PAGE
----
NEW HYDE PARK, N.Y. — The North Shore-LIJ Health System recently celebrated the completion of the largest expansion project in the health system’s history: a 10-story glass tower featuring 162 single-bed rooms with hotel-like accommodations.
The $300 million project—featuring the Zuckerberg Pavilion and Katz Women’s Hospital—is scheduled to open to the public in January after more than three years of construction. With its glass façade and hallways the length of a football field, the 300,000-square-foot tower single-handedly transforms the appearance of the 57-year-old hospital, which straddles the Nassau/Queens County border in New Hyde Park, N.Y. Among the many new enhancements are a meditation center, women’s garden, reflecting pool, wellness boutique, an education room and patient and family resource center.
“This truly is a transformational time in the history of this hospital and the entire LIJ Medical Center campus,” said North Shore-LIJ President and Chief Executive Officer Michael Dowling.
Designed to accommodate both patients and family members in an elegant setting, each room includes a private refrigerator, bath, flat-screen television and safe, and all patients will have their own designated “food ambassadors” to customize meal orders. To add to the patient- and family-friendly atmosphere, each floor has at least two family waiting areas, nearly all floors are carpeted to reduce noise, and all include night-time lighting to make it easier for patients to sleep undisturbed.
To improve medical care, all units have decentralized nursing stations so staff can closely monitor patients, utilizing telemetry technology in each room that allows for the measurement of patients’ heart rate and breathing rates, blood pressure, blood-oxygen levels and other vital information. All rooms also have kidney dialysis hook-ups available.
“Clearly, we’ve entered a new era in healthcare delivery, and when this beautiful facility opens next month, we’ll begin writing an entire new chapter in the history of LIJ Medical Center,” said Hospital Executive Director Chantal Weinhold.
North Shore-LIJ Chairman Richard Goldstein said today’s unveiling represents the “culmination of a vision” made possible by two of his predecessors as board chairman, trustees Roy Zuckerberg and Saul Katz, as well as associate trustee Iris Katz.
“There are many people whose generosity made this day a reality, but certainly none more than the people whose names adorn this magnificent building,” Goldstein said.
Zuckerberg, a Manhattan resident, has been a supporter of LIJ Medical Center and the health system for more than 20 years, while Katz’s involvement with the health system dates back to1982. Residents of Glen Cove, N.Y., Mr. and Mrs. Katz have worked tirelessly in support of women’s health.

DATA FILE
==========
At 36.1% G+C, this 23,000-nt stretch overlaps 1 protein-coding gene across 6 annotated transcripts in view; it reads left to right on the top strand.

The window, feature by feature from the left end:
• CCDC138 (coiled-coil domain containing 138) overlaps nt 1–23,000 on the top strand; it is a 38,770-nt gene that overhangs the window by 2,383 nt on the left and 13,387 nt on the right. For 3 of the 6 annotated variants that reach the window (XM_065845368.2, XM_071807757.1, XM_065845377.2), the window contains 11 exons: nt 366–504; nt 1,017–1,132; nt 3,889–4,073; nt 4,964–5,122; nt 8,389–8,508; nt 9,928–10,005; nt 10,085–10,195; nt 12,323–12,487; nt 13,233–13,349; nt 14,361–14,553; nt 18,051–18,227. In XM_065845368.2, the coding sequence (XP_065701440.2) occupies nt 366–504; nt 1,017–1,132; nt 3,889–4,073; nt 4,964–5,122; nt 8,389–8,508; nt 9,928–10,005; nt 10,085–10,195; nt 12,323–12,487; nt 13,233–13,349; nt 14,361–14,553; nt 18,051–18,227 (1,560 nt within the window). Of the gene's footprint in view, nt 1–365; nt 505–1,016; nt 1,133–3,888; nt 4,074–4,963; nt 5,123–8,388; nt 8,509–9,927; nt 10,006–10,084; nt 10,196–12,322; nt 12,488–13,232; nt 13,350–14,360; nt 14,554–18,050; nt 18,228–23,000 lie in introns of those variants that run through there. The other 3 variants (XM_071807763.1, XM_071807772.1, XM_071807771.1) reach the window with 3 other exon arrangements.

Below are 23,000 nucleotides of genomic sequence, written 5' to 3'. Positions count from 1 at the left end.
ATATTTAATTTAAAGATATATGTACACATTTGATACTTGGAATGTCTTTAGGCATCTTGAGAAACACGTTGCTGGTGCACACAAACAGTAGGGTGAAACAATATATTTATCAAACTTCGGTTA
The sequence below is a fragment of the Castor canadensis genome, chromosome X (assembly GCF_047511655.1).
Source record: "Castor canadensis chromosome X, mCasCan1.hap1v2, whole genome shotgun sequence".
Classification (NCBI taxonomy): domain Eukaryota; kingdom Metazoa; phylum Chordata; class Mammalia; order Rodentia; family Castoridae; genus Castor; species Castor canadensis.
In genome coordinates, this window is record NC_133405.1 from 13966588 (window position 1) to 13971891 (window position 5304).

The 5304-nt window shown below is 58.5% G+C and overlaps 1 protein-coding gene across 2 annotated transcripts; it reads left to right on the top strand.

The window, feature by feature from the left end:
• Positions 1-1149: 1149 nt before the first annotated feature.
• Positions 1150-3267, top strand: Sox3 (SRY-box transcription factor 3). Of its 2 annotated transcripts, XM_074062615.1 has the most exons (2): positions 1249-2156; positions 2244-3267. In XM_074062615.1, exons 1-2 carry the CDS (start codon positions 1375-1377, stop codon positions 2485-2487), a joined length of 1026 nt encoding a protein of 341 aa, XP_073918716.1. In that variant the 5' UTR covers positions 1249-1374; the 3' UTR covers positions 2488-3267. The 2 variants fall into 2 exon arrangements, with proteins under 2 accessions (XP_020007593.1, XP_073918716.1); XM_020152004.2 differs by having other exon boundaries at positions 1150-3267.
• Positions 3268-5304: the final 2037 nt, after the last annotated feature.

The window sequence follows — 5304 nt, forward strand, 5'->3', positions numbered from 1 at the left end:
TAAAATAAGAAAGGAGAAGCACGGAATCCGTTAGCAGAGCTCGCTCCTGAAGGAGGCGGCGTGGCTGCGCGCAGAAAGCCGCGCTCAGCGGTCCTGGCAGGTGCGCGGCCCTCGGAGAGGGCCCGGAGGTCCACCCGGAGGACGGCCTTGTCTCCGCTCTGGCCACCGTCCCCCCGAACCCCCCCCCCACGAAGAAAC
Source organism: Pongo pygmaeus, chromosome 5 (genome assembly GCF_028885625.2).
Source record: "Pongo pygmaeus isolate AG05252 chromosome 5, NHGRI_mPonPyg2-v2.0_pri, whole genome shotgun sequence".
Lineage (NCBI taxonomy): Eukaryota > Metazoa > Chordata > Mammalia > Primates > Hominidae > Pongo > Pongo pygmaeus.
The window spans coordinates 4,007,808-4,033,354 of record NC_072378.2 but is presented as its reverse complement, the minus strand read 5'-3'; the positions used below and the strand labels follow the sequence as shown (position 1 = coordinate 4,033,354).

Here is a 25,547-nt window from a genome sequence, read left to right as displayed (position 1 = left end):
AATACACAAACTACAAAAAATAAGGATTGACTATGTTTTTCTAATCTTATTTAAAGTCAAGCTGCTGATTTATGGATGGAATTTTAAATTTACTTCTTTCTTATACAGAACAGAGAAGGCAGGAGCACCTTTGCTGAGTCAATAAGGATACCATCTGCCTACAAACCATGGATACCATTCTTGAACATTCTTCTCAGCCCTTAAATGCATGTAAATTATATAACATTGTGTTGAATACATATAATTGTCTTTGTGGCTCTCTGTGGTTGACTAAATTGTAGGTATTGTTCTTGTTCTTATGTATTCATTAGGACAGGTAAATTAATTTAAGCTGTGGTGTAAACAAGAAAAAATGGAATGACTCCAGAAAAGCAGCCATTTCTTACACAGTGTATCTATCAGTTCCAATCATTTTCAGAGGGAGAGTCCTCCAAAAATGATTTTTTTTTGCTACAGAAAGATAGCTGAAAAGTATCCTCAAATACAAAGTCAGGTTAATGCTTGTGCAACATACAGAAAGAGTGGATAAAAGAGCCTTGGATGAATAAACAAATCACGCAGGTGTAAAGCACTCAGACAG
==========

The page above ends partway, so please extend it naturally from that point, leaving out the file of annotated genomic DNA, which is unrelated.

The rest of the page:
The 57,000-square-foot Zuckerberg Pavilion will serve as the new entrance for all LIJ services. It includes a two-story lobby and 60 new single-bed surgical rooms on the eighth and ninth floors for orthopedic, urological and cardiovascular patients, as well as a physical therapy gym.
With its own separate entrance, the Katz Women’s Hospital features a range of maternity and gynecological surgery services on four floors. Housing one of the busiest maternity programs in New York State with more than 5,000 babies delivered annually, it includes 88 private patient rooms and 14 labor and delivery rooms, as well as four operating rooms, newborn nurseries and other specialty services. In May, North Shore University Hospital in Manhasset opened the first phase of the Katz Women’s Hospital on that campus – a $50-million expansion and modernization project that features 73 private rooms.
Among those on hand to celebrate the unveiling of the new LIJ tower was Cheryl Lampasona, a 30-year-old mother from Mineola, N.Y., a long-time patient of LIJ’s. About 10 years ago, she was diagnosed with a rare Wolffian Tumor near her ovaries (one of only 12 such reported cases worldwide). A plan of care needed to be created for Lampasona to help fulfill her desire to have children. Following the plan of her gynecological oncologist Diana Contreras, MD, to undergo laparoscopic surgery every six months for three years to evaluate and manage the level of the disease, she became pregnant in 2005 and now has two healthy boys, Michael and Ryan (both delivered at LIJ), who joined their mother as she paid tribute to the medical care she received at the hospital.
“It had always been my goal to become a mother and have a family,” Lampasona said, “so you can imagine my shock when I was diagnosed with this potentially life-threatening and virtually unknown illness. Words can’t express how grateful I am to my doctor and the teams of people who treated me when I was sick. They treated my cancer without taking away my ability to bear my own children. Thanks to them, and their knowledge and compassion, I was able to realize my dream. I have two beautiful boys and my health. What else is there?”
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